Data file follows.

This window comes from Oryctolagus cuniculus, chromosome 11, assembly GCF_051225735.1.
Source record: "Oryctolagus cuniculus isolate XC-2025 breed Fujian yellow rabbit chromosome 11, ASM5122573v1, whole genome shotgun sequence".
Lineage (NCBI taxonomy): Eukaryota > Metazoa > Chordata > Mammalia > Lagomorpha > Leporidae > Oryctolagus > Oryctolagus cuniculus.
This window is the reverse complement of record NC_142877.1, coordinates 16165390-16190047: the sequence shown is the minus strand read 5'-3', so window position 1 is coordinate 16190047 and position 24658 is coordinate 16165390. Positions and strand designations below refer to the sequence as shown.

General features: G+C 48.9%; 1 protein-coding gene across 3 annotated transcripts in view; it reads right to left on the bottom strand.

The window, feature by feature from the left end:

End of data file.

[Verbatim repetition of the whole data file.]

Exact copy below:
This window comes from Oryctolagus cuniculus, chromosome 11, assembly GCF_051225735.1.
Source record: "Oryctolagus cuniculus isolate XC-2025 breed Fujian yellow rabbit chromosome 11, ASM5122573v1, whole genome shotgun sequence".
Lineage (NCBI taxonomy): Eukaryota > Metazoa > Chordata > Mammalia > Lagomorpha > Leporidae > Oryctolagus > Oryctolagus cuniculus.
This window is the reverse complement of record NC_142877.1, coordinates 16165390-16190047: the sequence shown is the minus strand read 5'-3', so window position 1 is coordinate 16190047 and position 24658 is coordinate 16165390. Positions and strand designations below refer to the sequence as shown.

General features: G+C 48.9%; 1 protein-coding gene across 3 annotated transcripts in view; it reads right to left on the bottom strand.

The window, feature by feature from the left end: